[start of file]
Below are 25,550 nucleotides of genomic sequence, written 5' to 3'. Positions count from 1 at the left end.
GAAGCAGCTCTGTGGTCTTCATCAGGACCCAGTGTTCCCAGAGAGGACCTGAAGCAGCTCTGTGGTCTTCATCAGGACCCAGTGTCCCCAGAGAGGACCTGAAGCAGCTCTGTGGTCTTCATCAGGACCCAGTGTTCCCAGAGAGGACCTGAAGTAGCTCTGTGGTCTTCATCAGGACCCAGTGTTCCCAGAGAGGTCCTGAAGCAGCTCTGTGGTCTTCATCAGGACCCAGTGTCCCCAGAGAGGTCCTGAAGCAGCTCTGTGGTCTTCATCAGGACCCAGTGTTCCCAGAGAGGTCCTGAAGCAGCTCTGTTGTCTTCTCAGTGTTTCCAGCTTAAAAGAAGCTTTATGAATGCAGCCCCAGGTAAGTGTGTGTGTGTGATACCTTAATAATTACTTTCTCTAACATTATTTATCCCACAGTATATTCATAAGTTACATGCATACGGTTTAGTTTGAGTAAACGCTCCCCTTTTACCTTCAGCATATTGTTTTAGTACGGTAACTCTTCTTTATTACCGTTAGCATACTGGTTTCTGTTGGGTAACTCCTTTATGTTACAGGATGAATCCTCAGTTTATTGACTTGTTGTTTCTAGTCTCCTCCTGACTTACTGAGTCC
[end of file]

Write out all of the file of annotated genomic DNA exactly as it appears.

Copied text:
Below are 25,550 nucleotides of genomic sequence, written 5' to 3'. Positions count from 1 at the left end.
GAAGCAGCTCTGTGGTCTTCATCAGGACCCAGTGTTCCCAGAGAGGACCTGAAGCAGCTCTGTGGTCTTCATCAGGACCCAGTGTCCCCAGAGAGGACCTGAAGCAGCTCTGTGGTCTTCATCAGGACCCAGTGTTCCCAGAGAGGACCTGAAGTAGCTCTGTGGTCTTCATCAGGACCCAGTGTTCCCAGAGAGGTCCTGAAGCAGCTCTGTGGTCTTCATCAGGACCCAGTGTCCCCAGAGAGGTCCTGAAGCAGCTCTGTGGTCTTCATCAGGACCCAGTGTTCCCAGAGAGGTCCTGAAGCAGCTCTGTTGTCTTCTCAGTGTTTCCAGCTTAAAAGAAGCTTTATGAATGCAGCCCCAGGTAAGTGTGTGTGTGTGATACCTTAATAATTACTTTCTCTAACATTATTTATCCCACAGTATATTCATAAGTTACATGCATACGGTTTAGTTTGAGTAAACGCTCCCCTTTTACCTTCAGCATATTGTTTTAGTACGGTAACTCTTCTTTATTACCGTTAGCATACTGGTTTCTGTTGGGTAACTCCTTTATGTTACAGGATGAATCCTCAGTTTATTGACTTGTTGTTTCTAGTCTCCTCCTGACTTACTGAGTCC